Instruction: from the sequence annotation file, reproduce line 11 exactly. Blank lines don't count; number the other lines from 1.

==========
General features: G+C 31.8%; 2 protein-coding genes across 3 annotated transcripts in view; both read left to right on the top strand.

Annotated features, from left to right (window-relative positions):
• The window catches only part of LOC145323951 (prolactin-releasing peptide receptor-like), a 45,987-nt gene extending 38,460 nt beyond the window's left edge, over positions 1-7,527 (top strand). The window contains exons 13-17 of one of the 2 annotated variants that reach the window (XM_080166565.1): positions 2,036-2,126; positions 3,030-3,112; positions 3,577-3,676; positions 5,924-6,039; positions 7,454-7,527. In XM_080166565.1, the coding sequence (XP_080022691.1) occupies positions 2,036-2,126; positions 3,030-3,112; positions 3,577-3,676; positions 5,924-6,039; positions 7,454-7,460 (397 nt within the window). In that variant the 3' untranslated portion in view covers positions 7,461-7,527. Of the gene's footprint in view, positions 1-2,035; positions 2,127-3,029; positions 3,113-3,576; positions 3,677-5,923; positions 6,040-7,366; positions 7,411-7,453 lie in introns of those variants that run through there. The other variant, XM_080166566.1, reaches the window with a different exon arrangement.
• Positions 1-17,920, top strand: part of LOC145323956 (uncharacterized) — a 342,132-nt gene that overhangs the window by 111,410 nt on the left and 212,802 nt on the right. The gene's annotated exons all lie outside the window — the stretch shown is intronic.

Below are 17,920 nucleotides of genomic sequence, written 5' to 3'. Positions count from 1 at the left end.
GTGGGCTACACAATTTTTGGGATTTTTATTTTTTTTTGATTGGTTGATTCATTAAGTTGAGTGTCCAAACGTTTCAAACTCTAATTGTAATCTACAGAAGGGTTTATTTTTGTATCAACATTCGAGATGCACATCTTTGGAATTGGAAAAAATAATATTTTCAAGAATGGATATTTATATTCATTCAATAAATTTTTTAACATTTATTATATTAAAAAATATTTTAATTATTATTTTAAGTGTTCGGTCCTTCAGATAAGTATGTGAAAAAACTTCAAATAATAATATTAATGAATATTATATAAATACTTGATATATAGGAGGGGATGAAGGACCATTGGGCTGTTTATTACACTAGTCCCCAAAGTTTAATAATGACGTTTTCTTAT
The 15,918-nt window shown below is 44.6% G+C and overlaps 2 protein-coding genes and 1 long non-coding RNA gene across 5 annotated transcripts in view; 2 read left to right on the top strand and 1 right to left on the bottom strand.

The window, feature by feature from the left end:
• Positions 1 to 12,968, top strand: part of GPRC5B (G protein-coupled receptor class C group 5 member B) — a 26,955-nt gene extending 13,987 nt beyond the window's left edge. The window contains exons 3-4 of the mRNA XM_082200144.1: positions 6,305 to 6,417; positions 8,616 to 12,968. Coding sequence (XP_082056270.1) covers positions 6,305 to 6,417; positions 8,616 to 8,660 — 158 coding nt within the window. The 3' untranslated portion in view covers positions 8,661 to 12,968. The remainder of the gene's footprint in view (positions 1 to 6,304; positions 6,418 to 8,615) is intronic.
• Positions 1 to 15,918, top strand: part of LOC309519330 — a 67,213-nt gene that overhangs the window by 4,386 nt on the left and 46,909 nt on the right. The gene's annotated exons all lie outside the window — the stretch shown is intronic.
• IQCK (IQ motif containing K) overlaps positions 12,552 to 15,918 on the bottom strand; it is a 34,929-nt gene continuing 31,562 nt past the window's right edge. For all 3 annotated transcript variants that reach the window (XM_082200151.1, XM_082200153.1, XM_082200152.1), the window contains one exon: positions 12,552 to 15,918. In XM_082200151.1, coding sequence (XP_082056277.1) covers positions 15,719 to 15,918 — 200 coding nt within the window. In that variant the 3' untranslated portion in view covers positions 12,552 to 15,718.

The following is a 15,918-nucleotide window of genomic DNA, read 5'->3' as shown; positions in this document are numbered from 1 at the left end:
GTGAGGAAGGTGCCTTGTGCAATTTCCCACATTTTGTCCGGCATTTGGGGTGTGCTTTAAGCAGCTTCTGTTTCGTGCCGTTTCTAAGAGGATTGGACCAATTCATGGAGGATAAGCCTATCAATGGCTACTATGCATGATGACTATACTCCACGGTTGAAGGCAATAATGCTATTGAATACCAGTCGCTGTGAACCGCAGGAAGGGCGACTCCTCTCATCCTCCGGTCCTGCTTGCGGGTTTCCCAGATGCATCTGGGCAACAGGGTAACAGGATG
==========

• IQCK (IQ motif containing K) overlaps positions 12,552 to 15,918 on the bottom strand; it is a 34,929-nt gene continuing 31,562 nt past the window's right edge. For all 3 annotated transcript variants that reach the window (XM_082200151.1, XM_082200153.1, XM_082200152.1), the window contains one exon: positions 12,552 to 15,918. In XM_082200151.1, coding sequence (XP_082056277.1) covers positions 15,719 to 15,918 — 200 coding nt within the window. In that variant the 3' untranslated portion in view covers positions 12,552 to 15,718.